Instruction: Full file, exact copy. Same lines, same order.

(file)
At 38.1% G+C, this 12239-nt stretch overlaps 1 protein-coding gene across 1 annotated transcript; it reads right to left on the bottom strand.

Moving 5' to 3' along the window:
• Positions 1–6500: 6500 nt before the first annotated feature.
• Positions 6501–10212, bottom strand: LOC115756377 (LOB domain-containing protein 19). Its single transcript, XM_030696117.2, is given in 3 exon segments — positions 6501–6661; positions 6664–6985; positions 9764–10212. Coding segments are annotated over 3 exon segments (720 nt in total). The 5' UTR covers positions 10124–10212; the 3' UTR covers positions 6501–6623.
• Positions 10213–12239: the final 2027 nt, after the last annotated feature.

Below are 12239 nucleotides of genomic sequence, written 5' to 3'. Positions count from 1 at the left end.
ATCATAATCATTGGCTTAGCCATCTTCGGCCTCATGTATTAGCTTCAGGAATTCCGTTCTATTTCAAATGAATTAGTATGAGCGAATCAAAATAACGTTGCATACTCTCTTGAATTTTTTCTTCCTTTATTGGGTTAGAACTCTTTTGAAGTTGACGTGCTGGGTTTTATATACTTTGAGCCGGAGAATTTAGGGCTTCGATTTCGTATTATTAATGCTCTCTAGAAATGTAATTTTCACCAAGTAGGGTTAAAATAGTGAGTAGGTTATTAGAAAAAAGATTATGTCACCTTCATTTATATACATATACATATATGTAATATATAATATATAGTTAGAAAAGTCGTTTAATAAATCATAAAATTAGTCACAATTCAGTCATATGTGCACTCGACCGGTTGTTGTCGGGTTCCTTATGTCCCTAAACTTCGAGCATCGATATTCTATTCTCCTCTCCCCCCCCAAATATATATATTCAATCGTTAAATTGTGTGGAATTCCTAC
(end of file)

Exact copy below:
At 38.1% G+C, this 12239-nt stretch overlaps 1 protein-coding gene across 1 annotated transcript; it reads right to left on the bottom strand.

Moving 5' to 3' along the window:
• Positions 1–6500: 6500 nt before the first annotated feature.
• Positions 6501–10212, bottom strand: LOC115756377 (LOB domain-containing protein 19). Its single transcript, XM_030696117.2, is given in 3 exon segments — positions 6501–6661; positions 6664–6985; positions 9764–10212. Coding segments are annotated over 3 exon segments (720 nt in total). The 5' UTR covers positions 10124–10212; the 3' UTR covers positions 6501–6623.
• Positions 10213–12239: the final 2027 nt, after the last annotated feature.

Below are 12239 nucleotides of genomic sequence, written 5' to 3'. Positions count from 1 at the left end.
ATCATAATCATTGGCTTAGCCATCTTCGGCCTCATGTATTAGCTTCAGGAATTCCGTTCTATTTCAAATGAATTAGTATGAGCGAATCAAAATAACGTTGCATACTCTCTTGAATTTTTTCTTCCTTTATTGGGTTAGAACTCTTTTGAAGTTGACGTGCTGGGTTTTATATACTTTGAGCCGGAGAATTTAGGGCTTCGATTTCGTATTATTAATGCTCTCTAGAAATGTAATTTTCACCAAGTAGGGTTAAAATAGTGAGTAGGTTATTAGAAAAAAGATTATGTCACCTTCATTTATATACATATACATATATGTAATATATAATATATAGTTAGAAAAGTCGTTTAATAAATCATAAAATTAGTCACAATTCAGTCATATGTGCACTCGACCGGTTGTTGTCGGGTTCCTTATGTCCCTAAACTTCGAGCATCGATATTCTATTCTCCTCTCCCCCCCCAAATATATATATTCAATCGTTAAATTGTGTGGAATTCCTAC